The young prince of the House of Trump appears to be in trouble.
Jared Kushner, whose once great White House influence has been in steady decline since John Kelly took over as chief of staff, is being pummeled in recent weeks by escalating investigations and damning reports.
The latest haymaker comes via the New York Times, which on Wednesday reported that his family real estate business scored hundreds of millions of dollars in loans from lenders who had recently met with him at the White House in 2017. This renewed major questions about the conflicts of interest that plague Kushner and so many others in President Donald Trump’s White House, and further cast his standing within the administration in a cloud of uncertainty.
The Times report came during a particularly bad stretch of news for Kushner. On Friday, he had his top-level security clearance taken away by Kelly — a move some experts in recent days have suggested could make it impossible for him to fulfill his job duties, which include overseeing the Middle East peace effort and revamping the entire federal government.
“I’m pretty confident that he can’t do his job,” John Sipher, a former senior CIA official, said in an MSNBC interview. “I think this puts him in a very difficult position that he can’t continue.”
On Tuesday, the same day that news broke of his security clearance downgrade, Kushner was the subject of a report in the Washington Post that alleged foreign officials had discussed exploiting the senior adviser’s vast web of business interests and financial woes.
Then it was reported that New York’s Department of Financial Services is probing Kushner’s relationship with Deutsche Bank and two other lenders. This is all while he remains a significant focus of special counsel Robert Mueller’s Russia investigation.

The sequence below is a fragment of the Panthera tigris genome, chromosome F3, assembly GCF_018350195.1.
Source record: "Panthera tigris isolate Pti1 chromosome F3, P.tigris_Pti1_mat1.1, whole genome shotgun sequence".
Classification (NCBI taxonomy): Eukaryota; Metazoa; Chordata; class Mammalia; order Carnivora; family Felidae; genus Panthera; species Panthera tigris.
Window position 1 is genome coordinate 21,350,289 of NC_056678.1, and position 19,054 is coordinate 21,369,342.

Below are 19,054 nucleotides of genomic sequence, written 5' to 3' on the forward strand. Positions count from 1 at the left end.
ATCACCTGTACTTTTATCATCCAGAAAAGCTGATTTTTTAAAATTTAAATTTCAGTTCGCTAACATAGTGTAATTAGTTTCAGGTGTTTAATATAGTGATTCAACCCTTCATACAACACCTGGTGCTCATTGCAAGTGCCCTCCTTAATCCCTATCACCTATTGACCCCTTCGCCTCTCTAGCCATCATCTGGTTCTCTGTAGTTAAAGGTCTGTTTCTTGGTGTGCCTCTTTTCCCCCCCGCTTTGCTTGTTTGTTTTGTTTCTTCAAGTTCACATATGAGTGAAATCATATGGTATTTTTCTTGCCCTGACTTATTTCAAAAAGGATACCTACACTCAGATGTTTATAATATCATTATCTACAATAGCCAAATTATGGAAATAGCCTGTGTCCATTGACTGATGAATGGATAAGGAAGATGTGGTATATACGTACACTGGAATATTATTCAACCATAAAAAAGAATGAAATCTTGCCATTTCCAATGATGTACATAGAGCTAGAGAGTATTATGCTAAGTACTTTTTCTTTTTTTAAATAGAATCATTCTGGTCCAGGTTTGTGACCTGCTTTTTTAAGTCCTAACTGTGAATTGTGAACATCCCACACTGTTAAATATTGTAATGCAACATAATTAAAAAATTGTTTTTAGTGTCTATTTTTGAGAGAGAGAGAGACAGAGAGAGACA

Kushner appears to be drowning in probes and White House politics. He feels that “everyone is out to get him,” an unnamed source told CNN Wednesday.
Kushner’s menu of responsibilities has reportedly shrunk in the months since Kelly took over for Reince Priebus in July, with the retired general seeking to impose a sense of order on the chaos that has engulfed the White House since Trump took office.
It’s not clear that things will improve for Kushner now, as the Times report on his shady loans raises the specter of potential legal peril he could face.
According to the paper, Kushner Companies, his family real estate firm, received a $184 million loan in November from Apollo Global Management. This was not long after one of the company’s founders, Joshua Harris, spent time advising the White House on infrastructure policy and meeting with Kushner about a potential gig in the administration.
Kushner Companies also received a $325 million loan from Citigroup in March 2017 — just after Kushner met with the corporation’s chief executive, Michael L. Corbat, to discuss financial and trade policy, according to the Times.
Spokespeople for Kushner and his family company downplayed the report, claiming that he played no role in obtaining the loans. But experts said the deal illuminates the massive conflict of interest concerns about the president’s son-in-law.
“This is exactly why senior government officials, for as long back as I have any experience, don’t maintain any active outside business interests,” Don Fox, the former acting director of the Office of Government Ethics during the Obama administration, told the Times. “The appearance of conflicts of interest is simply too great.”